If Inside.com, the appropriately named website covering the culture industry, does nothing else beyond Danny Goldberg's article "The Ballad of the Mid-Level Artist," it still will have gone far in exposing the confusing world of record-label economics. The article could be a twin of Steve Albini's noted Baffler polemic on how major labels screw over good bands, except for two things: It's not a polemic, and Goldberg's been on both sides of the economic fence, first as manager of Nirvana and Sonic Youth, then as the head of Atlantic Records.
Goldberg runs through the occult forces governing musicians' income--album royalties, mechanical royalties, recoupable advances, the whole bit--in a way that's not as impossible to follow as you might imagine. He then makes the case that mid-level artists--your Aimee Manns and Chuck Ds--get a contractual bum deal, although record label execs aren't exactly swimming in caviar off the money they make on these types. Smaller bands don't get screwed by labels, because they didn't make the labels any money in the first place, while big-ticket acts generally have the upper hand in contract negotiations, since the labels depend on them for profits.
But when the Manns and Ds decide to go at it alone, perhaps selling their records over the Internet or starting their own labels, the situation doesn't get better, because their album sales tend to drop precipitously, and they have to pay their own staffs. The Internet offers intriguing possibilities--bye-bye, manufacturing and distribution costs--but unless consumers can be convinced to pay CD prices without getting an actual object in return, it's bye-bye mark-ups, too.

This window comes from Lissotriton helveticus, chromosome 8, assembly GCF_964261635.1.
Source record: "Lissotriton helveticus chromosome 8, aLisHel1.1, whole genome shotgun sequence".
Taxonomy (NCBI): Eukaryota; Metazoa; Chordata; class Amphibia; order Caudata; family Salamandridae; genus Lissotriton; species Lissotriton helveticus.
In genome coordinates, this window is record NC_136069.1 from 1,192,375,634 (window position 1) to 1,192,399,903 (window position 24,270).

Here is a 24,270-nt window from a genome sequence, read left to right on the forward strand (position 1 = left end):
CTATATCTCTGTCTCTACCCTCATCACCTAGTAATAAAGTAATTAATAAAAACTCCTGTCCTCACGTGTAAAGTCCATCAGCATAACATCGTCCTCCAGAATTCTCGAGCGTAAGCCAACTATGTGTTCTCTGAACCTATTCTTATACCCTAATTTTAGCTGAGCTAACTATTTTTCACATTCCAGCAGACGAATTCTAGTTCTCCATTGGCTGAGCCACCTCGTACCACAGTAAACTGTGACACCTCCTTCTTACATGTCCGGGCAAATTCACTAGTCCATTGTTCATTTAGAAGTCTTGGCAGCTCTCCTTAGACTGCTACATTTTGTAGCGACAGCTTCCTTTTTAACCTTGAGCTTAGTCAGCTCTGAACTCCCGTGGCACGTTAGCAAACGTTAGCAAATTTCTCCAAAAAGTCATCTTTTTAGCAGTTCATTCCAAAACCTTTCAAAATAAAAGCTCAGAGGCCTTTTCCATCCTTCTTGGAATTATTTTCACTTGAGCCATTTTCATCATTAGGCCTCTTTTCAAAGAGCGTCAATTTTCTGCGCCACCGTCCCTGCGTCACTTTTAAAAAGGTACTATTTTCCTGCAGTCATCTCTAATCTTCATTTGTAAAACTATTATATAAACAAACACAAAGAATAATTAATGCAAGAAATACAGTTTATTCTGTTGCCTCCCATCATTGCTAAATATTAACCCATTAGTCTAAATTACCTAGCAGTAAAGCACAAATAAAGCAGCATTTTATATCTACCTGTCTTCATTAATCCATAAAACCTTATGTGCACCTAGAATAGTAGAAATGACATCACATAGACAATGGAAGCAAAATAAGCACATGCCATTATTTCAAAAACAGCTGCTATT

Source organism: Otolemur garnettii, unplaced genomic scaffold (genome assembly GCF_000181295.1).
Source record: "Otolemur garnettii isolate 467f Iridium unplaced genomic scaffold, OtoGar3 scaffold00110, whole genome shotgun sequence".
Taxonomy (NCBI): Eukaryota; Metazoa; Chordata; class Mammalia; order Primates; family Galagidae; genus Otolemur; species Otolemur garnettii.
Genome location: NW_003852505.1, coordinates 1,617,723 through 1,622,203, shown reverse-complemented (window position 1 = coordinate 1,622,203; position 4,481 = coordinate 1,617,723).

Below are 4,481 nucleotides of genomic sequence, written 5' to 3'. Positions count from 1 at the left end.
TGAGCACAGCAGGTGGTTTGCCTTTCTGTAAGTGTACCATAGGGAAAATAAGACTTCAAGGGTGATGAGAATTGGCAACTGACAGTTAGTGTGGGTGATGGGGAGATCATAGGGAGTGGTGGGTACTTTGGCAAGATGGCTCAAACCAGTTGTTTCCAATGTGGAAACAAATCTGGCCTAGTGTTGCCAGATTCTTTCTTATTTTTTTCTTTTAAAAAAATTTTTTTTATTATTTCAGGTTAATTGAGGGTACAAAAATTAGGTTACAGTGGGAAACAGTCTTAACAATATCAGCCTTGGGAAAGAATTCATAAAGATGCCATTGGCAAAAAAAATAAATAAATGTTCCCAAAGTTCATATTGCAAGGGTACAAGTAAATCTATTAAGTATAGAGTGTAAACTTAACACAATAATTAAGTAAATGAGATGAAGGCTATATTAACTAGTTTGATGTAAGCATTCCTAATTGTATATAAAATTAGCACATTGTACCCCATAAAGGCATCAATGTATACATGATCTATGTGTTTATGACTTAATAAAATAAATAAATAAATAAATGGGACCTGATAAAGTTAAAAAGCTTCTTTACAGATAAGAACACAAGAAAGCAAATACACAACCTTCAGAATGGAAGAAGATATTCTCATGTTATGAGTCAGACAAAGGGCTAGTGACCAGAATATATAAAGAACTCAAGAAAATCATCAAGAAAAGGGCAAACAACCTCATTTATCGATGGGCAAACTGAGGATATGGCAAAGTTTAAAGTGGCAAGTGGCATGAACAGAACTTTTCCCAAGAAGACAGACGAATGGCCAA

To read the article, go to www.inside.com and search for "Danny Goldberg."
Kristen Kosmas' triumphant return to the Seattle stage has been postponed, if not cancelled completely. The former Seattleite and writer-performer of blah blah fucking blah had been recalled from New York by Consolidated Works in order to create a new piece titled The Scandal, but a brief fax sent last week from ConWorks informs us that the scheduled June 2 opening (and indeed the entire run) has been cancelled at the last minute.
"Ms. Kosmas will continue to work on the show, which may be presented at a later date," says the fax, but such a presentation will not occur at ConWorks, according to executive director Matthew Richter--who, despite being my former co-worker and current friend of some six years' standing, refused to give me any dirt on the reasons behind the production's demise, on or off the record.
Cultural conservatives as freaky cultural critics? The hot samizdat publication currently making the rounds in Seattle's political and architectural circles is Live from Rotterdam: Rem's Revenge, submitted to the Seattle Public Library Board by inveterate local activist Linda Jordan on April 24. Jordan attacks by mimesis, interspersing her comments with quotes and images from S, M, L, XL, Rem Koolhaas and Bruce Mau's 1998 book. Jordan focuses on Koolhaas' writing about pornography and public sex. One of Koolhaas' great traits is his willingness to accept that "architecture gets dirty," that his buildings will change through time and use. Jordan compiles his quotes to that effect and charges him with making dirty architecture, as well as being "discombobulated," "incoherent," "twisted/confused," and so on. It's a great fight, and I promise to have Koolhaas or another architect from his office comment on Jordan's work within the next couple of weeks, and also to provide some kind of distribution method so you all can experience Jordan's delirious critique firsthand.
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